About a month ago I got a question from a client if I could shoot a 360 degree panorama in his event center. I had to answer: “No I can’t do that for you at the moment, because I don’t have the gear and the software to do that”. Because I got this question earlier from somebody else and I decided to buy a Nodal Ninja 4 panorama head for my tripod and started to experiment with 360 degree panorama photography. In this article I want to share some of my first experiences in this new type of photography for me as a professional photographer.
I’m not the first photographer that starts with 360 degree panorama photography. Because of that you can find loads of information about it on the internet. I want to share some good sources with you:
- First of all, if you want to look for a Nodal Ninja panoramic head: http://shop.nodalninja.com/
- The best and most used software for stitching panorama’s is PTGUI. Although it takes a little longer to learn this software, it has all the options that I need: http://www.ptgui.com/
- Some basic information about Panorama Photography you can find on Wikipedia: http://en.wikipedia.org/wiki/Panoramic_photography
- The website of Florian Knorn from Sweden contains a lot of information, tutorials and inspiring examples of 360 photography: http://www.pano.ie/
- Panorama Photographer John Houghton has a lot of tutorials on his website. They are definitely worth to read: http://www.johnhpanos.com/tuts.htm
- The website of the German twin brothers Markus and Jürgen Matern has some great and inspiring examples: http://www.panotwins.de/
This is just a tip of the iceberg of information you can find online.
How to find your nodal point and shoot your 360 degree panorama
The main reason you need a special head for your tripod is because when you make a 360 degree panorama you have to turn your camera around the nodal point of your lens. What exactly the nodal point is and how you can find it, is clearly explained in this YouTube-Video: Panoramic photography - how to find the Nodal Point (no parallax point) of your lens.
So you have a panorama head and set it at its nodal point. Now you are ready to go and shoot your 360 degree panorama. Follow the followings steps:
- Choose a good and interesting spot to shoot your panorama.
- Level your tripod with the level in your panorama head. This can be pretty bothersome. Extra additions to your panorama head can ease this.
- Attach your camera to the panorama head.
- Try to seek an aperture and shutter speed that will yield a reasonable good histogram. Shoot a couple of frames in the darkest and the lightest part of the area you are going to cover in your panorama. In contrasty situations this can be impossible. The solution is shooting bracketed exposures. Find out how many stops you need! The Pro version of PTGui can handle this without a problem. As long as the darkest exposure in the darkest area doesn’t get too dark. For the software it is impossible to match the photos when it tries to stitch the different photos.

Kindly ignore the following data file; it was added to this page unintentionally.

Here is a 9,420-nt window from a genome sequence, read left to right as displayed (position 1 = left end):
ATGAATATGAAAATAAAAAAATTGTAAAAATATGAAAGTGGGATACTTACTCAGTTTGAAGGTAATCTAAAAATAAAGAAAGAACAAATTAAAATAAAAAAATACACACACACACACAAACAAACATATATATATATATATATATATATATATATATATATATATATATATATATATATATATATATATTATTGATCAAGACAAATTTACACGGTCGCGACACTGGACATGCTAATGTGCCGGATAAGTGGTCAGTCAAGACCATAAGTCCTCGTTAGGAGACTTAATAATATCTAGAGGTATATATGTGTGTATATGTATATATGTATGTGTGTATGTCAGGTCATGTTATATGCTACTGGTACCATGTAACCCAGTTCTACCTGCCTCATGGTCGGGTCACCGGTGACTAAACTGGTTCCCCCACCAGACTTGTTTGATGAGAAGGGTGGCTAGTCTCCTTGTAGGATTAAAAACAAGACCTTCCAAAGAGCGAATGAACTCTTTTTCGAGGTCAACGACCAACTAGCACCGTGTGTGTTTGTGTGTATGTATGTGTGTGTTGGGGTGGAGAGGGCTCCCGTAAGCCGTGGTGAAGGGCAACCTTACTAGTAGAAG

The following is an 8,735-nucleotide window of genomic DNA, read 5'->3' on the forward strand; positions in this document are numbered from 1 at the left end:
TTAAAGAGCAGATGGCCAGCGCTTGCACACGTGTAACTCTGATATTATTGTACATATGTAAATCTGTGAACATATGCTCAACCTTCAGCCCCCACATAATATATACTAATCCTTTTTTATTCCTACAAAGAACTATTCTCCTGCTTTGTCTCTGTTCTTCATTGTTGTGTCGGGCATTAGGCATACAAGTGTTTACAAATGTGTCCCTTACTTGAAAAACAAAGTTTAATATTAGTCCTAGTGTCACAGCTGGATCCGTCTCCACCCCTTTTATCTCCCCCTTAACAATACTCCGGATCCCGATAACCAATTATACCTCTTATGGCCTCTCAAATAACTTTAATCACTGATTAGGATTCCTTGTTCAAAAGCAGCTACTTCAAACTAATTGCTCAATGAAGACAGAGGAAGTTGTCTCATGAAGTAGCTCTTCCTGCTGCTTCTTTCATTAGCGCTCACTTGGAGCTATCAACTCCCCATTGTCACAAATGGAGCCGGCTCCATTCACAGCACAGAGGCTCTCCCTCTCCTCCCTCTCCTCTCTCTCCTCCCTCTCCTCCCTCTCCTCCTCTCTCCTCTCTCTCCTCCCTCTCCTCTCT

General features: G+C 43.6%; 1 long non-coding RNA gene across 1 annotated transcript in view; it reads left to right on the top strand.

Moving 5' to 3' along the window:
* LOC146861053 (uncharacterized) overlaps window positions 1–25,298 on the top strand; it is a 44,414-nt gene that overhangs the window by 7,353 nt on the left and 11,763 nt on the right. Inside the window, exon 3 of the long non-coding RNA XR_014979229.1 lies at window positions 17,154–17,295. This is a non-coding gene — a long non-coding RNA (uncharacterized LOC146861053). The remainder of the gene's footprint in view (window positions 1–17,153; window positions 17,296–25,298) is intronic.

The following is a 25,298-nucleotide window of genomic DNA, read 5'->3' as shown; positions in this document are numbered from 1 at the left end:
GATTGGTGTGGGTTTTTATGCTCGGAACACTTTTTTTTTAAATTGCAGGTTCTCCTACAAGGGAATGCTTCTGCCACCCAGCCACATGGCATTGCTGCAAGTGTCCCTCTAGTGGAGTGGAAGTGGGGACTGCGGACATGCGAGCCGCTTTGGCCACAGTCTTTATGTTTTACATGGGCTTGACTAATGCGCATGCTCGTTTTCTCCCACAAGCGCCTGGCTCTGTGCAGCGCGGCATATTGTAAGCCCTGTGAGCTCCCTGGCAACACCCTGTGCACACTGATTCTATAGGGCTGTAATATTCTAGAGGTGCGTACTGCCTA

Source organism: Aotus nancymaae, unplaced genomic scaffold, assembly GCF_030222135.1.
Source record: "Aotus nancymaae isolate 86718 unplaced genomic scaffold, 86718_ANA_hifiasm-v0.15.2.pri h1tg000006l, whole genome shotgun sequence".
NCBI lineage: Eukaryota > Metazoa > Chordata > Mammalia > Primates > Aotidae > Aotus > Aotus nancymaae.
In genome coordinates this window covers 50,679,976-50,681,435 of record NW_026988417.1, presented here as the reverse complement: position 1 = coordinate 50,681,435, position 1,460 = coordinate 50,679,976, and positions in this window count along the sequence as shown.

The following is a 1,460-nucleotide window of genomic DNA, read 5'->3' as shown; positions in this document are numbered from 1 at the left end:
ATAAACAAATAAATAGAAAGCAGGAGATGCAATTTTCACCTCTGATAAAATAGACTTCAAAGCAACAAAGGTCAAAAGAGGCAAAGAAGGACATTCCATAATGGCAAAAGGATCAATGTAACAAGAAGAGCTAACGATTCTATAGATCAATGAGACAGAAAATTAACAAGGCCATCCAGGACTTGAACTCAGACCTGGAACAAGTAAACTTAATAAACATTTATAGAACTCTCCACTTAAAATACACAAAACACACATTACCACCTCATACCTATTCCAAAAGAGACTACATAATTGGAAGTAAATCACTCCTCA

- Make sure you set your camera on manual exposure, Automatic White balance off and autofocus switched off.
- Now you are ready to shoot your first panorama.
- Depending on your lens you have to shoot a photo, turn your head a number of degrees, shoot again, etc till you covered the full 360 degree circle.
- Depending on your lens you have to repeat this procedure to cover the full 360 degree horizontal and 180 degree vertical area around your camera.
- Try to avoid moving objects near the edge of the frame. This can cause stitching problems.
- If you are shooting outside and during the shooting procedure the sun is covered by clouds, this can cause exposure issues. Or too dark areas in your panorama, comparing to areas that were shot with the sun present. Ideally you can start and shoot your panorama in one continuous and fluent cycle.
These are the basics of shooting the panorama in the field. Make sure that you are concentrated and focused on shooting the panorama. The procedure is not very difficult, but need concentration to avoid making mistakes!
Some examples of the panorama’s I shot:
My article on June 26 will learn you how you can shoot 360 degree panorama’s with your smartphone. So if you don’t have a tripod with panorama head, stay tuned! ;-) It will be fun! In later articles I will talk about the software to create a panorama.
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